• Shelby Comito moderator
    8 months ago

    Hi @mikew, thank you for taking the time to reach out. I think you touch on such an important point. MS takes a huge toll on the entire family – spouses more than anyone else. I want to let you know that we have a special section devoted to caregivers here: I hope it offers you some helpful resources and support. Thank you again for reaching out and please feel free to do so anytime. – Shelby, Team Member

  • soaggie93
    10 months ago

    Out of all the articles I have read, this one resonates with me the most. “Daily life is exhausting”.

  • Giamia
    12 months ago

    Sooooo me i really dont care what anyone thinks anymore. You will never understand until God gorbid it happens to you tired of everone thinking there is nothing wrong withme unyil i walk into a wall lol

  • Carletta
    12 months ago

    Callie, you hit the mark completely. Thank you.

  • gardenguru
    1 year ago

    Great piece ! It fits for me….I choose not to wear my MS “badge” ( of courage) unless absolutely unavoidable. It’s often hard for those around us to see us upright and functioning,AND truly appreciate what it takes for us .
    Thanks for your insight

  • Ahollmann22
    1 year ago

    Calie, great blog and outstanding articulation of many thoughts of your struggles. I almost feel, as if you were reading my many thoughts and struggles that I face on a daily basis. Take care !

  • SueK
    1 year ago

    I would give the world to be anything but a bump on a log, not going anywhere fast. My journeys take me from bed to the couch, to the bathroom more times than I wish, and back to bed. I am a wife. A mother, although my kids are grown and in their 30’s, my daughter married with a baby of her own living out of state. I see then once ever few months. My husband and son are my caregivers. They keep house, cook, drive me to appointments and take care of my needs. I’d give anything for it to be the other way around.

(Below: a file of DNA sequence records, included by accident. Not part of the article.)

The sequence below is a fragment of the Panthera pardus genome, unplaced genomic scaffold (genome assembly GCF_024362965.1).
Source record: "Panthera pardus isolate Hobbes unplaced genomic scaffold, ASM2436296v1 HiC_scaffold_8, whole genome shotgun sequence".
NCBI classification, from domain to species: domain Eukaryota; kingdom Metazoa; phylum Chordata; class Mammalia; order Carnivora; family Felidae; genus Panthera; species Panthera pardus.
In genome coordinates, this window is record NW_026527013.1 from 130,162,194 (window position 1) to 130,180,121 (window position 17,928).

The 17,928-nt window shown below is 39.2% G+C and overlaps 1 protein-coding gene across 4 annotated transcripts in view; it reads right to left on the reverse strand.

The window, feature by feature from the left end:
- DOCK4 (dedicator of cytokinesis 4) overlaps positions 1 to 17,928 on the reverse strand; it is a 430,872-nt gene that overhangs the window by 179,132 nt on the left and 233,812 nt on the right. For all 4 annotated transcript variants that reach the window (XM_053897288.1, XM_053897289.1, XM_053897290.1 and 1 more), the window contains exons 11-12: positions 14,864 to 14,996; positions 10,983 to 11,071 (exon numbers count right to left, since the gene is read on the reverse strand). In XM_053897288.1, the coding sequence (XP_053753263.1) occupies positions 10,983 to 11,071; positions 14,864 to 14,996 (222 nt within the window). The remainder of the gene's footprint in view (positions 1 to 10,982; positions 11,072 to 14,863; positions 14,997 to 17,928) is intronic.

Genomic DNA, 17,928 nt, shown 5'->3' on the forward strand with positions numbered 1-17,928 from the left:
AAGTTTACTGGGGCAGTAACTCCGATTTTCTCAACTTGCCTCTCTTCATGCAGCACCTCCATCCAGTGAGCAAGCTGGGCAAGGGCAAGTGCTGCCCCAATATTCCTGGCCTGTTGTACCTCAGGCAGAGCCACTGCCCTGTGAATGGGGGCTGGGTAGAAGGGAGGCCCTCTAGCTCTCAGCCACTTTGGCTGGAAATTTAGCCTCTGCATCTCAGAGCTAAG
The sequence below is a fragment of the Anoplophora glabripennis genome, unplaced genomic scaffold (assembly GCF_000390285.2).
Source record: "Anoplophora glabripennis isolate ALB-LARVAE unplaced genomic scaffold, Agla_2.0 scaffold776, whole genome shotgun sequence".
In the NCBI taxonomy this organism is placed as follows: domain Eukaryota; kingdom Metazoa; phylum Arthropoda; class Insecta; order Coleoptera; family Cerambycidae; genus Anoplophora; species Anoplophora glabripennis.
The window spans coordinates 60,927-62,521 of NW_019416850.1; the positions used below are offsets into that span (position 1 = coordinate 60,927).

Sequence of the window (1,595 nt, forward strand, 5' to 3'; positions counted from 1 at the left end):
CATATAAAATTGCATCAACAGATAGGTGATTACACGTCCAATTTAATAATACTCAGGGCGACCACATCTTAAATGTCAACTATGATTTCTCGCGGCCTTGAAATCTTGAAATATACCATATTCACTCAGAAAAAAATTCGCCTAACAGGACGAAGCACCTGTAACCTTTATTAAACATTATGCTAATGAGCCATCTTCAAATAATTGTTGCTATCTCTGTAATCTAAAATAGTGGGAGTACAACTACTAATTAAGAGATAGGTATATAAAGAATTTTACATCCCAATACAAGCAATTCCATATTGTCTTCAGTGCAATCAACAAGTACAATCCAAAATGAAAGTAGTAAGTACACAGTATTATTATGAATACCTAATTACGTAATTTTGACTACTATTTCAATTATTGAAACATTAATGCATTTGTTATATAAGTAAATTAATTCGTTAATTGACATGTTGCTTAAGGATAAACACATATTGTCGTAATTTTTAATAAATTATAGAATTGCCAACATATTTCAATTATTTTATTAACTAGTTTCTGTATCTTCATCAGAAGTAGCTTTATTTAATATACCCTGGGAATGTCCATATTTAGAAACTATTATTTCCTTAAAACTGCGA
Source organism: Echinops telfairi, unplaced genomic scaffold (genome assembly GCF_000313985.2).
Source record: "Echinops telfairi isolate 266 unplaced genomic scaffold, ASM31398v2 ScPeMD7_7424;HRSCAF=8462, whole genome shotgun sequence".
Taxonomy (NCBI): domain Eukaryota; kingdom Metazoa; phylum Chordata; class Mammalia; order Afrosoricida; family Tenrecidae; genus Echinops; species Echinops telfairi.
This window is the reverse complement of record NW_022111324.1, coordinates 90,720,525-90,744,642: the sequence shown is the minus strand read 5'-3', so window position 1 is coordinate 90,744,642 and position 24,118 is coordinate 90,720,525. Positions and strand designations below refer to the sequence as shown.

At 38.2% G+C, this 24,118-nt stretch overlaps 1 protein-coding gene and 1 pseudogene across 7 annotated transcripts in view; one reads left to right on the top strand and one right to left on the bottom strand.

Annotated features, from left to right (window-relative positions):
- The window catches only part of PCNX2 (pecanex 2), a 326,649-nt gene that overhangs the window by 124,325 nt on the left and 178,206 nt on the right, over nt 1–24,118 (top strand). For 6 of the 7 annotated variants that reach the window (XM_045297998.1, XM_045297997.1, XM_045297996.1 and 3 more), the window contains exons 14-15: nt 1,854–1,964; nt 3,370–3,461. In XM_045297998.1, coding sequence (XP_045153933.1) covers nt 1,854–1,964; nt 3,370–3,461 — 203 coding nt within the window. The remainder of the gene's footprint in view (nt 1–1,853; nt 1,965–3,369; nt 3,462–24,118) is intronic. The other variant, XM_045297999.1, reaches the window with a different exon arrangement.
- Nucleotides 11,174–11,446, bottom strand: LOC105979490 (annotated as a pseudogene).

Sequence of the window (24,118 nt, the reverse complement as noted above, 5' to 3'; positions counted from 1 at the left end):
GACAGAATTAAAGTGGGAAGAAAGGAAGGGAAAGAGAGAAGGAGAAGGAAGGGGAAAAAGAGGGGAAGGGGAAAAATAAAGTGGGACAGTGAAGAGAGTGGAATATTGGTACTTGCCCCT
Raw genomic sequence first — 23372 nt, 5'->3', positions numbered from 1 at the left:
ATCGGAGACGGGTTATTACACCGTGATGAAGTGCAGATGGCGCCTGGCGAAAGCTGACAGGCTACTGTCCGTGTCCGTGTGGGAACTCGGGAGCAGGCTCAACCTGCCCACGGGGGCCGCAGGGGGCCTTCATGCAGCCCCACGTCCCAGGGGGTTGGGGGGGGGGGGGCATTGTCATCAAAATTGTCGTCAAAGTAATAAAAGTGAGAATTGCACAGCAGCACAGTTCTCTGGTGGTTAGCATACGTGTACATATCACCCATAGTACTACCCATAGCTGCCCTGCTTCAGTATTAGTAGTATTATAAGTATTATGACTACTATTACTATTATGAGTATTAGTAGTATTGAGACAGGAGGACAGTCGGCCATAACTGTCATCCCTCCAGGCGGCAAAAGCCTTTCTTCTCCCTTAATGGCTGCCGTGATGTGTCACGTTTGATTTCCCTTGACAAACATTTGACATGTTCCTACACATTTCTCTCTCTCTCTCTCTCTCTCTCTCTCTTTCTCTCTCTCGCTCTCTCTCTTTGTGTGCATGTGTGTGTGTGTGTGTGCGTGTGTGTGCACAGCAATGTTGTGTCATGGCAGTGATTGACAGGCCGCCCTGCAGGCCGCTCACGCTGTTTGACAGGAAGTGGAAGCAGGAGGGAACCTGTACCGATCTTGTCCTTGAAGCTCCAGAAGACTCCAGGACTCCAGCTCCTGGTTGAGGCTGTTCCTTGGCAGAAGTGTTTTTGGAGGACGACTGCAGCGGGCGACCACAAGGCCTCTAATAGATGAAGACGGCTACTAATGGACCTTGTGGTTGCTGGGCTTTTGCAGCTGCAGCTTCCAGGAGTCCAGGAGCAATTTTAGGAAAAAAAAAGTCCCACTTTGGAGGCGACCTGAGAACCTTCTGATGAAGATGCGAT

I have been disabled for years. My cog fog so severe that writing this has taken much too long. You work? Wow! I used to hate work, but now I miss it greatly. You speak of having a day to lay down and rest? I’d love a day when that’s not what I do almost 24/7.

    I used to be active, and not so long ago. How quickly things can change. Five years ago I lived in CA and was hiking 5 miles a day. We loved sightseeing, going to the beach, walking our pups, working out at the gym. Today I watch travel channel and watch others do it.

    Enjoy your youth, your “good MS days”. If and when you go SPMS, the suffering you face today may someday be the good times of yesteryear. This isn’t to bring anyone down. It is my reality. It is many MSer’s reality. Just listen to us old timers… be grateful if you still function most of the time, but need a weekend to relax and veg out. And to my friends (who are now all virtual) I sure miss our time together. I wish I had pushed just a little harder years ago and not let this monster kibosh our fun. Now I can only look forward to living life through your posts.

    And to my family….thank you. You are my life line. I don’t know what I did to deserve you.

  • Shelby Comito moderator
    1 year ago

    I hear you @suek, and thank you for taking the time to share so openly and honestly. It’s true that it’s so much easier to be thankful in hindsight instead of practicing more gratitude in the present. I’m so glad to hear you have such a supportive family. We are grateful to have you in our community! Best wishes, Shelby, Team Member

  • dirt550
    1 year ago

    Interesting read. I don’t have MS. But, I do have nerve damage from spinal stenosis. I was also very active. That all ended 10 years ago. Now, I’m a shell of what I once was. It sucks. And, it takes a toll mentally too. I have a good woman, son, and grandkids who understand, though it’s not easy. I was always independent. Now, I’ve become the dependent. I’m lucky, and thankful for them. I don’t know where I would be without them. I used to be their strength. Now, they’re mine.

  • HMS
    1 year ago

    Great article!!

  • @masbrautigam
    1 year ago

    What a great article:) it’s so true and hard that it’s invisible.